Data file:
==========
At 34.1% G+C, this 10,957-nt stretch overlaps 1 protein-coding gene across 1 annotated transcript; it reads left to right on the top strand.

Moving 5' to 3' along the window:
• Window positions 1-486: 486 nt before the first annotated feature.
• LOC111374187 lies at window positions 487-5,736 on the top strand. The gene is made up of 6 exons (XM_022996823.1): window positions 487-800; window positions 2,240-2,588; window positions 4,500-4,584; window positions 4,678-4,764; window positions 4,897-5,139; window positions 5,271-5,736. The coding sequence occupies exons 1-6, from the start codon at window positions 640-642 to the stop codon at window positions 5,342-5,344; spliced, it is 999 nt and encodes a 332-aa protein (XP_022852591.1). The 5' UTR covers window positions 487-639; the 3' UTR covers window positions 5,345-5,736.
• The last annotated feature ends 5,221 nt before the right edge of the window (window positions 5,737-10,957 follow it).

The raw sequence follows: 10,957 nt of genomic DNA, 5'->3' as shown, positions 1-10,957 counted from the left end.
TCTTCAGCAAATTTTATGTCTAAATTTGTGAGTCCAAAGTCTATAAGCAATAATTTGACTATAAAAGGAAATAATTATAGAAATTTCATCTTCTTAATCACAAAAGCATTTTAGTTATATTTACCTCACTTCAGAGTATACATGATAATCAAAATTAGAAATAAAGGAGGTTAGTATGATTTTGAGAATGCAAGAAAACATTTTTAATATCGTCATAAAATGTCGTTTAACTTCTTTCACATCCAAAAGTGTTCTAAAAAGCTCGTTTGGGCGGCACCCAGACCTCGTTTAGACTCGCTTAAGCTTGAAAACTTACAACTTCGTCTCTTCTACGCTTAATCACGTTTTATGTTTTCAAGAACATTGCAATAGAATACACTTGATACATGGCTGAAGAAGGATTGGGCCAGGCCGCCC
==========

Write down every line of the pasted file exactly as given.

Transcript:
At 34.1% G+C, this 10,957-nt stretch overlaps 1 protein-coding gene across 1 annotated transcript; it reads left to right on the top strand.

Moving 5' to 3' along the window:
• Window positions 1-486: 486 nt before the first annotated feature.
• LOC111374187 lies at window positions 487-5,736 on the top strand. The gene is made up of 6 exons (XM_022996823.1): window positions 487-800; window positions 2,240-2,588; window positions 4,500-4,584; window positions 4,678-4,764; window positions 4,897-5,139; window positions 5,271-5,736. The coding sequence occupies exons 1-6, from the start codon at window positions 640-642 to the stop codon at window positions 5,342-5,344; spliced, it is 999 nt and encodes a 332-aa protein (XP_022852591.1). The 5' UTR covers window positions 487-639; the 3' UTR covers window positions 5,345-5,736.
• The last annotated feature ends 5,221 nt before the right edge of the window (window positions 5,737-10,957 follow it).

The raw sequence follows: 10,957 nt of genomic DNA, 5'->3' as shown, positions 1-10,957 counted from the left end.
TCTTCAGCAAATTTTATGTCTAAATTTGTGAGTCCAAAGTCTATAAGCAATAATTTGACTATAAAAGGAAATAATTATAGAAATTTCATCTTCTTAATCACAAAAGCATTTTAGTTATATTTACCTCACTTCAGAGTATACATGATAATCAAAATTAGAAATAAAGGAGGTTAGTATGATTTTGAGAATGCAAGAAAACATTTTTAATATCGTCATAAAATGTCGTTTAACTTCTTTCACATCCAAAAGTGTTCTAAAAAGCTCGTTTGGGCGGCACCCAGACCTCGTTTAGACTCGCTTAAGCTTGAAAACTTACAACTTCGTCTCTTCTACGCTTAATCACGTTTTATGTTTTCAAGAACATTGCAATAGAATACACTTGATACATGGCTGAAGAAGGATTGGGCCAGGCCGCCC